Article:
I really like the Brooks-Range Invasion Tent, it was super lightweight and super easy to set up when we were camping at close to 16,000 ft. I pretty much haven’t taken off the Brooks-Range Down Sweater since I got it. It’s a really great layer because it can keep you super warm in colder conditions or you can use it when it’s just a little chilly. It’s super lightweight, so with the Armor Jacket it was a great combo.
Camping at 16,000 ft. in the Invasion Tent. “Not as cold as I thought, t-shirt in the day, puffy at night.” Photo: Miranda Oakley.
As for climbing gear, we really over packed. We brought a triple rack and three ropes that we didn’t end up needing since we couldn’t get on any big walls. I climbed in my La Sportiva Solutions the whole time, which were great for the overhung walls.
Any best rest day activities?
It’s really cool to appreciate the culture on rest days. When you’re climbing, you’re just hanging out with other climbers. We would often walk to town and see what the locals were up to. Drinking beers, eating empanadas and watching soccer were our go to.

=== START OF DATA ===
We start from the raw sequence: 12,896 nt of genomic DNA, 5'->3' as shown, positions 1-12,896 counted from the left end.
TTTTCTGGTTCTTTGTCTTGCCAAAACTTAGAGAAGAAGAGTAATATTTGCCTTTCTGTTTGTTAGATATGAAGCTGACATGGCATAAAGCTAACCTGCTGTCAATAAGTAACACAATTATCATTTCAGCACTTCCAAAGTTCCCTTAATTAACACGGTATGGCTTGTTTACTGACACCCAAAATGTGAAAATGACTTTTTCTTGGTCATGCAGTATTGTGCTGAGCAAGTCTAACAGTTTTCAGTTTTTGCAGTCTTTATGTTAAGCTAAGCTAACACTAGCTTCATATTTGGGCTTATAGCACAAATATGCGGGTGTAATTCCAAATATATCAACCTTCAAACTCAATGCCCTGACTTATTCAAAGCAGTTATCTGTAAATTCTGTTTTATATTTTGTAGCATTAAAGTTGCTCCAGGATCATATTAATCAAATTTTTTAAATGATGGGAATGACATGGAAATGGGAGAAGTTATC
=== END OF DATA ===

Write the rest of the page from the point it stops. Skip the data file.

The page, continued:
How about recommendations for climbers thinking of visiting Colombia?
To get as much climbing in as possible climb in La Mojada or Suesca. Suesca offers the most range of grades hard stuff and stuff for beginners. But definitely take the ratings there with a grain of salt, they’re just a little bit sandbagged. Both of these areas have guidebooks, but there are also really cool guides working down there that are affordable for hire.
For more climbing adventure I’d recommend Florián. There are no guidebooks so you just have to ask the locals, but brush up on your Spanish. A lot of people there don’t speak English.
For the ultimate adventure, try for Cucoy. While the area we were looking at was closed, we have heard from many local climbers that there is potential for big walls in the areas that are open. If people are looking to develop bigger routes in Colombia – go!
The beer… is not great, but there is a small microbrewery in Bogota, the Bogota Brewing Company (BBC), that I’d highly recommend! Colombian food is simple but delicious. You can even order a “La Mojarra” which is a type of tasty fish.
Miranda on the first pitch of Techo de Cholera. Photo: Beckett Honicker